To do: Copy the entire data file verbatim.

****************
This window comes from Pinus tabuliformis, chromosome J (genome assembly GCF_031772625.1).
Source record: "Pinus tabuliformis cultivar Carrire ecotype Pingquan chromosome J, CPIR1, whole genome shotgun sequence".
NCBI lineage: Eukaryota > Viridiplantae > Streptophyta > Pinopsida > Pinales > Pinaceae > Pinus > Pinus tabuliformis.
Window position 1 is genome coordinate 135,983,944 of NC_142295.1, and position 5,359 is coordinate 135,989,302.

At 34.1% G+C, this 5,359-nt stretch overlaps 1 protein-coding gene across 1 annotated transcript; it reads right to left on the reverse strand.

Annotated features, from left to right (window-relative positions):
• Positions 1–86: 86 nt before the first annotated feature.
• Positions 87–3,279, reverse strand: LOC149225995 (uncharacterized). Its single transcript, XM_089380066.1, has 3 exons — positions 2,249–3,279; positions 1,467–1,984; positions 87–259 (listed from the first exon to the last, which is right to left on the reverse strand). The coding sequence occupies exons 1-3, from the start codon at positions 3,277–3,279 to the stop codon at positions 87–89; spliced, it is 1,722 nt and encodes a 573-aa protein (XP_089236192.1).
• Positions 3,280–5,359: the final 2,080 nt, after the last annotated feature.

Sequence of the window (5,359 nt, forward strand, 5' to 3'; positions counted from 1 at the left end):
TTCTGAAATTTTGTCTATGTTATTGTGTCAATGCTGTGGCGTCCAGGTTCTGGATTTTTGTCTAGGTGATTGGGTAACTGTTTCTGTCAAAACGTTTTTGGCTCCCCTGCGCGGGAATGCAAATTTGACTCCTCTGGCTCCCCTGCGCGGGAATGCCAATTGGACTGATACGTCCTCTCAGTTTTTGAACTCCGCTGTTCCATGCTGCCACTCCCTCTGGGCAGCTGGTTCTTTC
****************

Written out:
This window comes from Pinus tabuliformis, chromosome J (genome assembly GCF_031772625.1).
Source record: "Pinus tabuliformis cultivar Carrire ecotype Pingquan chromosome J, CPIR1, whole genome shotgun sequence".
NCBI lineage: Eukaryota > Viridiplantae > Streptophyta > Pinopsida > Pinales > Pinaceae > Pinus > Pinus tabuliformis.
Window position 1 is genome coordinate 135,983,944 of NC_142295.1, and position 5,359 is coordinate 135,989,302.

At 34.1% G+C, this 5,359-nt stretch overlaps 1 protein-coding gene across 1 annotated transcript; it reads right to left on the reverse strand.

Annotated features, from left to right (window-relative positions):
• Positions 1–86: 86 nt before the first annotated feature.
• Positions 87–3,279, reverse strand: LOC149225995 (uncharacterized). Its single transcript, XM_089380066.1, has 3 exons — positions 2,249–3,279; positions 1,467–1,984; positions 87–259 (listed from the first exon to the last, which is right to left on the reverse strand). The coding sequence occupies exons 1-3, from the start codon at positions 3,277–3,279 to the stop codon at positions 87–89; spliced, it is 1,722 nt and encodes a 573-aa protein (XP_089236192.1).
• Positions 3,280–5,359: the final 2,080 nt, after the last annotated feature.

Sequence of the window (5,359 nt, forward strand, 5' to 3'; positions counted from 1 at the left end):
TTCTGAAATTTTGTCTATGTTATTGTGTCAATGCTGTGGCGTCCAGGTTCTGGATTTTTGTCTAGGTGATTGGGTAACTGTTTCTGTCAAAACGTTTTTGGCTCCCCTGCGCGGGAATGCAAATTTGACTCCTCTGGCTCCCCTGCGCGGGAATGCCAATTGGACTGATACGTCCTCTCAGTTTTTGAACTCCGCTGTTCCATGCTGCCACTCCCTCTGGGCAGCTGGTTCTTTC